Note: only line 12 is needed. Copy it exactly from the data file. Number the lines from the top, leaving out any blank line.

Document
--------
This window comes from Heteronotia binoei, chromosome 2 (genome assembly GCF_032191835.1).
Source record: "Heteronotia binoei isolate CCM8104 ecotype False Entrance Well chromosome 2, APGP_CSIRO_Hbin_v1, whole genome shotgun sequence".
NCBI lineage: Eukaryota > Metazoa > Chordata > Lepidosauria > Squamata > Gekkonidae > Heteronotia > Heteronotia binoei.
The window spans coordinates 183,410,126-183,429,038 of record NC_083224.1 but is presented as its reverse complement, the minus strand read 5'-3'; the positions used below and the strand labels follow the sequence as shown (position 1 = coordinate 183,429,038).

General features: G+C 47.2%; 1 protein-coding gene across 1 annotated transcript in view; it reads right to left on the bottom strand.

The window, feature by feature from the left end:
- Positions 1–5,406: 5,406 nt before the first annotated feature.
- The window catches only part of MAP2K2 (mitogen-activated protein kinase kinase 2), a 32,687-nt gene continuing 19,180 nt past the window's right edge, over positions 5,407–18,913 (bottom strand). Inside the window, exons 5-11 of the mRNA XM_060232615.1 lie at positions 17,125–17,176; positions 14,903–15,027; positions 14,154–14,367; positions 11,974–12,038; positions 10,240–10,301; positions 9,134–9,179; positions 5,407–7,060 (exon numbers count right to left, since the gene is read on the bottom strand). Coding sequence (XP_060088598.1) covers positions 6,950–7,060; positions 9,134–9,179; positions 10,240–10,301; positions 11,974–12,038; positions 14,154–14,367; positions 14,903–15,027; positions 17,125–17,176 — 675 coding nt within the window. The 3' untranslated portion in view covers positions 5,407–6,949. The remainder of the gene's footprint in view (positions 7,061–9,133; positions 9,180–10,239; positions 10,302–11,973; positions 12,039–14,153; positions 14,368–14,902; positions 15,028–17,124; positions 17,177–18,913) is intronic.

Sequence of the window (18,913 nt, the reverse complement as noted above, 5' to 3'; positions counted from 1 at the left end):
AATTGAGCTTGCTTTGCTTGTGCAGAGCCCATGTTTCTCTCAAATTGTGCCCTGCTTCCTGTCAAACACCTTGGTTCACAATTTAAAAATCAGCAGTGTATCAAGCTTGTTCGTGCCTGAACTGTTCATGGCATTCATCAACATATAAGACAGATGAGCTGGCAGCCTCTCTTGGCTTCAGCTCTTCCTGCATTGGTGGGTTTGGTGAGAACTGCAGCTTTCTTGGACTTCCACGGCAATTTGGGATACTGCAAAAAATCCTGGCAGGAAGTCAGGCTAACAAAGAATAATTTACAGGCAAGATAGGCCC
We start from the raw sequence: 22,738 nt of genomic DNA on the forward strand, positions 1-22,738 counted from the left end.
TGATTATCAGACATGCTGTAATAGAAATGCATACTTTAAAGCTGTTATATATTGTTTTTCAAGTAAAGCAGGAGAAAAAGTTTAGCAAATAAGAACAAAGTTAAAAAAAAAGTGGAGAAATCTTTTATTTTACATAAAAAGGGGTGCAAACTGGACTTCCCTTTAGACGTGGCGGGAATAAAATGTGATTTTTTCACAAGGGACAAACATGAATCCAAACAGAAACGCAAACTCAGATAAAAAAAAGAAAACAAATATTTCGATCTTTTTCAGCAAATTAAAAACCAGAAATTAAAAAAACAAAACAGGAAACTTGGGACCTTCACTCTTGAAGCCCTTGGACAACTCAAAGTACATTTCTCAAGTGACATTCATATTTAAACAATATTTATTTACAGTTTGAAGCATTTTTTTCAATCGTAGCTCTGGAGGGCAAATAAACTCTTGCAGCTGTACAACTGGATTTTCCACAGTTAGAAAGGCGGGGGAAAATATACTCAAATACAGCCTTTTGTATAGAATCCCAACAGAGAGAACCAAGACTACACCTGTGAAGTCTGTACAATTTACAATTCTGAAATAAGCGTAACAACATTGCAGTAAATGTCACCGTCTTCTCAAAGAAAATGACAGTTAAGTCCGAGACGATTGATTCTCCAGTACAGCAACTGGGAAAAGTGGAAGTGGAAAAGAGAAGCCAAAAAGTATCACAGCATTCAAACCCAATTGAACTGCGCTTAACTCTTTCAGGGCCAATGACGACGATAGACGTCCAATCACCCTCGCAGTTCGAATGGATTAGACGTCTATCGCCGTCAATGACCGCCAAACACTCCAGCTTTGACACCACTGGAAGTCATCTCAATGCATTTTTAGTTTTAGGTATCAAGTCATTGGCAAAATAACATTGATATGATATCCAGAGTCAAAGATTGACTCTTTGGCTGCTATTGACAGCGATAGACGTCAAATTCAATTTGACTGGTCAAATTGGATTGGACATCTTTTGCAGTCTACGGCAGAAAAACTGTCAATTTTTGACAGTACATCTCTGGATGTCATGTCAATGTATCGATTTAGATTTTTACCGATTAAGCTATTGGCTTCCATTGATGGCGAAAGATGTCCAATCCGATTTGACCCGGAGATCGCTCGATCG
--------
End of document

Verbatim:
TGATTATCAGACATGCTGTAATAGAAATGCATACTTTAAAGCTGTTATATATTGTTTTTCAAGTAAAGCAGGAGAAAAAGTTTAGCAAATAAGAACAAAGTTAAAAAAAAAGTGGAGAAATCTTTTATTTTACATAAAAAGGGGTGCAAACTGGACTTCCCTTTAGACGTGGCGGGAATAAAATGTGATTTTTTCACAAGGGACAAACATGAATCCAAACAGAAACGCAAACTCAGATAAAAAAAAGAAAACAAATATTTCGATCTTTTTCAGCAAATTAAAAACCAGAAATTAAAAAAACAAAACAGGAAACTTGGGACCTTCACTCTTGAAGCCCTTGGACAACTCAAAGTACATTTCTCAAGTGACATTCATATTTAAACAATATTTATTTACAGTTTGAAGCATTTTTTTCAATCGTAGCTCTGGAGGGCAAATAAACTCTTGCAGCTGTACAACTGGATTTTCCACAGTTAGAAAGGCGGGGGAAAATATACTCAAATACAGCCTTTTGTATAGAATCCCAACAGAGAGAACCAAGACTACACCTGTGAAGTCTGTACAATTTACAATTCTGAAATAAGCGTAACAACATTGCAGTAAATGTCACCGTCTTCTCAAAGAAAATGACAGTTAAGTCCGAGACGATTGATTCTCCAGTACAGCAACTGGGAAAAGTGGAAGTGGAAAAGAGAAGCCAAAAAGTATCACAGCATTCAAACCCAATTGAACTGCGCTTAACTCTTTCAGGGCCAATGACGACGATAGACGTCCAATCACCCTCGCAGTTCGAATGGATTAGACGTCTATCGCCGTCAATGACCGCCAAACACTCCAGCTTTGACACCACTGGAAGTCATCTCAATGCATTTTTAGTTTTAGGTATCAAGTCATTGGCAAAATAACATTGATATGATATCCAGAGTCAAAGATTGACTCTTTGGCTGCTATTGACAGCGATAGACGTCAAATTCAATTTGACTGGTCAAATTGGATTGGACATCTTTTGCAGTCTACGGCAGAAAAACTGTCAATTTTTGACAGTACATCTCTGGATGTCATGTCAATGTATCGATTTAGATTTTTACCGATTAAGCTATTGGCTTCCATTGATGGCGAAAGATGTCCAATCCGATTTGACCCGGAGATCGCTCGATCG